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Mitsubishi Outlander PHEV: The new common-as-muck hybrid

Plug-in SUV that takes i-MiEV tech into the mainstream

Wrong distance information


Powerflow graphic shows you what motive force is going where and when. Screen could be easier to access, though

I found the manufacturer-predicted maximum EV range of 32.5 miles to be a little optimistic. I never made it much past the 25 mark, even when I wasn't driving at all vigorously. On one notable occasion the system reckoned I had 12 miles of electric-only range but 8 miles later I had none.

The battery can be recharged using either an AC supply up to 16amps or a CHAdeMO DC fast charger. Using a 13amp domestic socket you can charge up in about 5 hours, using a fast charger an 80% top-up takes about half an hour.

I did most of my charging in the public GMEV bays springing up around Manchester, which topped the Outlander up in well under four hours. It’s a shame the Outlander won’t take a 32amp AC feed though, as it would cut that time dramatically.


The Outlander can take a DC fastcharge or AC charge up to 16amps

This being 2015, there’s also an Outlander app (Android and iOS only). It’s a multi-function affair that can use to remotely control the climate system, and view the current charge level and time left to charge. You can also set when you want the Outlander PHEV to charge itself. Car-makers don’t let us hacks mess with such things over the course of the week we have the cars. Too much of a faff.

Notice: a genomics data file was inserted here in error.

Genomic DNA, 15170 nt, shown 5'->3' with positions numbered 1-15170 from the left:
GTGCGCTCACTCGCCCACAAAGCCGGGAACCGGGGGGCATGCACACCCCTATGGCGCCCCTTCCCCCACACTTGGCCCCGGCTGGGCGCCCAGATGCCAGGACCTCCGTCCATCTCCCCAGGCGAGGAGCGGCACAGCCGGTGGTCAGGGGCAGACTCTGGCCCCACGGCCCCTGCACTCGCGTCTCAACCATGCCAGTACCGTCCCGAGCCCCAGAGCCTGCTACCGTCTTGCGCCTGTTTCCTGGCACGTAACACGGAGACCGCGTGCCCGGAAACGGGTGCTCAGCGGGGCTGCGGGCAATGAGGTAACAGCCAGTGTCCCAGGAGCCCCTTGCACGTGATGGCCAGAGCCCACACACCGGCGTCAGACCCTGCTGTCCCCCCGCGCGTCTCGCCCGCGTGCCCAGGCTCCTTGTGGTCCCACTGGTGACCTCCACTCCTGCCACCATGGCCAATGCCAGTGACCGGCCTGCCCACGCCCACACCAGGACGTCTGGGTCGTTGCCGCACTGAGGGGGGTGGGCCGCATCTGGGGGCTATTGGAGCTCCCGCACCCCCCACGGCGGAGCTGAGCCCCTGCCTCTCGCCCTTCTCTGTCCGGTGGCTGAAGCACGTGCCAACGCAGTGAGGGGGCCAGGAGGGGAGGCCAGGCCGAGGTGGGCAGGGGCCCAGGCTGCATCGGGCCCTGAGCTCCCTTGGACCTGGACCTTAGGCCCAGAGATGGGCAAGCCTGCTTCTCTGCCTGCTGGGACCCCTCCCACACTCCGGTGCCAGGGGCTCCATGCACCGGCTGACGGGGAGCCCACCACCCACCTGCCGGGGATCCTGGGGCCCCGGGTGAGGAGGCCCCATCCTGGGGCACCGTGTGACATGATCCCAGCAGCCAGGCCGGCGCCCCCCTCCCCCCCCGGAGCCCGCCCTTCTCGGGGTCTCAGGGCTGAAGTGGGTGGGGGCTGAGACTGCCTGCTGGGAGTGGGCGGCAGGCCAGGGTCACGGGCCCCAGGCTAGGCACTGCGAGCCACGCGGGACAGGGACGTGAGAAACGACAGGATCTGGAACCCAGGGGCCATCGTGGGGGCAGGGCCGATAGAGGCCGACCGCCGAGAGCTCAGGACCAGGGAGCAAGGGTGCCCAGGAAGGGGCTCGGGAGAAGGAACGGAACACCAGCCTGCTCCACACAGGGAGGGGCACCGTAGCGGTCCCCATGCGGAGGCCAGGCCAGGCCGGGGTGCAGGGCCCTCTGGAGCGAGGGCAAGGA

You could probably enhance the EV range by judicious use of the flappy-paddles behind the steering wheel. These are not to change the gears – the Outlander PHEV doesn’t have any in the conventional sense, just a single-speed reduction gear for each axle – but to enhance the aggression of the regenerative braking though five levels.

One is normal, five really throws the anchors out when you take your foot of the throttle.


Salford Civic Centre is just one of the places you can now charge your EV in Manchester

I’m not sure how much use the majority of Outlander PHEV owners will give those paddles. Very little I suspect. That’s a shame because if you spend some time getting used to them they don’t half help you hustle the Outlander along twisty roads without having to touch the brake pedal.

And hustle you can. For an SUV with a kerb weight of 1,810Kg the Outlander moves and handles with an impressive degree of assurance. Thanks to an abundance of torque (the front electric motor generates 137Nm, the rear 195Nm while the engine adds another 190Nm at 4,500rpm) it always feels fasters than the 0-62 time of 11 seconds suggests.

Top speed is limited to 106mph, but in a vehicle of this class that’s close to irrelevant.


From the side it's just another SUV. All the interesting bits are underneath

Handling is tidy and predictable with no more body roll than you’d realistically expect from something this tall, with suspension that’s been set up with comfort and ground clearance taking precedence over outright cornering ability. It’s much like driving a Honda CR-V or a Hyundai Santa Fe.

Next page: EV rider

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